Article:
A while back, I had braided Lucy’s hair in two french braids down the sides, like I used to do for Eleanor.  It was a very simple style, but looked pretty cute.  An African-American woman was behind me in line at Target and asked me if I did it myself.  I hesitantly answered yes, not knowing what was coming next.  And then she began to gush about how great it looked and that she couldn’t braid at all and so her daughter’s hair was always a mess.  I felt a wave of relief and then a jolt of pride.  She may not have African-American hair, but I’m doing something right anyway.  Who cares if she sometimes looks like this after nap time?

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Another Birthday

And then he was seven.

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It’s hard to remember back to when Ayub was just a little four year old wearing mis-matched pajamas and pink Crocs and staring at us from a faraway referral picture.  I remember searching that photo looking for clues about who he was.  That look on his face…was it fear?  Or was he just a serious kid?  Was he waiting for someone to come and get him?  Did he know someone would?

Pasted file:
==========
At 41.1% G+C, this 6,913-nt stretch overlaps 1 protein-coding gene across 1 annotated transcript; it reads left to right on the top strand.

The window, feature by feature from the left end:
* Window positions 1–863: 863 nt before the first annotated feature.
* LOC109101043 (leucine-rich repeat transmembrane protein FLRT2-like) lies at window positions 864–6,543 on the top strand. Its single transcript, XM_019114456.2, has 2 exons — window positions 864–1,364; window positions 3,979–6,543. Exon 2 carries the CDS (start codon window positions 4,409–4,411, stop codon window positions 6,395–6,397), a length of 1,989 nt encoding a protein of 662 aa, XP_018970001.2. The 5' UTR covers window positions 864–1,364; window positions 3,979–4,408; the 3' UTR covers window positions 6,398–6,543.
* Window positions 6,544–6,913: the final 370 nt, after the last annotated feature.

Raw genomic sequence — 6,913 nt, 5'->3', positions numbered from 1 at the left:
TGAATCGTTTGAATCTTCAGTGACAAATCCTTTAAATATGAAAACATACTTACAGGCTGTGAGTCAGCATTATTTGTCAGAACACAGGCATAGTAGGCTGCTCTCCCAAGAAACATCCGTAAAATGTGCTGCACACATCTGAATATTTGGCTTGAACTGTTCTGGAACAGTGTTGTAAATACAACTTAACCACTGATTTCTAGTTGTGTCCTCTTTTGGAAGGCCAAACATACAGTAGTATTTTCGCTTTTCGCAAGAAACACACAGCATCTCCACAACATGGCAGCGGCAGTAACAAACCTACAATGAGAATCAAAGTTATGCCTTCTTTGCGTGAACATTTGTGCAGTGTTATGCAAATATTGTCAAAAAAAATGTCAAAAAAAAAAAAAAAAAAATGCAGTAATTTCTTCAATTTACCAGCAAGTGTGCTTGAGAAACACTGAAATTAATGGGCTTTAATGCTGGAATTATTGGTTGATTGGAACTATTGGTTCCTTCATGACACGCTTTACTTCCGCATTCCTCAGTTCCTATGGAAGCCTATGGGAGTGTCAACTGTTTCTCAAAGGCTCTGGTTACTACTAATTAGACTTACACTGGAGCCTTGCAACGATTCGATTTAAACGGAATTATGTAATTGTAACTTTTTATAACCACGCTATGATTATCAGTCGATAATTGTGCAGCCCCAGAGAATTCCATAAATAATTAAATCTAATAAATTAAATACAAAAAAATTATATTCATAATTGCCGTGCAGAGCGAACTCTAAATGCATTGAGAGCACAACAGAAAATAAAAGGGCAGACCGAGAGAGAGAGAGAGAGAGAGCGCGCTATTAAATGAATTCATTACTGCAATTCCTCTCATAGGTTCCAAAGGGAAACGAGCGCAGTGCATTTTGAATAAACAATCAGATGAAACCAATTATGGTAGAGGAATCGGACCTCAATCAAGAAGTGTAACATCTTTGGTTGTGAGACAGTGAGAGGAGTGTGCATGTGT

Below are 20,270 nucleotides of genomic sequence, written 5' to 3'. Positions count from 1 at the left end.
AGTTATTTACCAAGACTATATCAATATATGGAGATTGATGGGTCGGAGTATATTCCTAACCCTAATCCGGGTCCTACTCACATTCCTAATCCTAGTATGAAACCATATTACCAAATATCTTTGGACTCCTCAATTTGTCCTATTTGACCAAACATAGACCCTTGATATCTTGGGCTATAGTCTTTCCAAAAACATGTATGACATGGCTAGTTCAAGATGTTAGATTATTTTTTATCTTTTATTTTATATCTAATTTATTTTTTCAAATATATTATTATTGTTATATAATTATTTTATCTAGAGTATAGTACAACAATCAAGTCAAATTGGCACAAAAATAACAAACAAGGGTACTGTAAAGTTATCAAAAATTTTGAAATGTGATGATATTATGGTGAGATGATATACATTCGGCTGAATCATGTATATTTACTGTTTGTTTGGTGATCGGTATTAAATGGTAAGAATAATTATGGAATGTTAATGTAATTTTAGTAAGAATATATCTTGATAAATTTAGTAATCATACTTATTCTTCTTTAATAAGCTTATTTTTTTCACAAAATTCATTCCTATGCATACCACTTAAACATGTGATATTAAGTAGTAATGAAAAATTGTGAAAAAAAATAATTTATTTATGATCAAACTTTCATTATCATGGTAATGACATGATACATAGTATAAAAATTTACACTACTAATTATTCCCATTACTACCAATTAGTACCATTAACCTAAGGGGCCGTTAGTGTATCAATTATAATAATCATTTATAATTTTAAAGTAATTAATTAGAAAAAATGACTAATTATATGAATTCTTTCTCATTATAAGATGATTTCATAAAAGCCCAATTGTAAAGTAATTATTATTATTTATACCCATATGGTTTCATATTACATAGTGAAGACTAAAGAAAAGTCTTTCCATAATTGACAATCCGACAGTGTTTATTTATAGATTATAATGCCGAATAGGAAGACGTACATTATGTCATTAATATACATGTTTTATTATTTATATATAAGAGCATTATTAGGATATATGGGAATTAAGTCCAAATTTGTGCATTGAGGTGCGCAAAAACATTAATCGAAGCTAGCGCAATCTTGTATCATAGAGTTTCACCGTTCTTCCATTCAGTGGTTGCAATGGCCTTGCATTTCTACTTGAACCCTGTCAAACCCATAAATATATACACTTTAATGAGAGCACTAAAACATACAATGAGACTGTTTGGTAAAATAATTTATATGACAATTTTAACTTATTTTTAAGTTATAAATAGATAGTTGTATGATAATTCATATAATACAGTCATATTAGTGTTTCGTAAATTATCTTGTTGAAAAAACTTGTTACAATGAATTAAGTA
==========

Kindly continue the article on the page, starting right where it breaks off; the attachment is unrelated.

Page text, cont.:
Now, I look at him with just as many questions.  Does he know what it means to be loved unconditionally?  Does he know that he is permanently a part of our family?  His birthdays mean more to me because they are not only a marker of his age, but they are a marker that we are a little closer to him being with us longer than he was without us, although we are still only halfway there.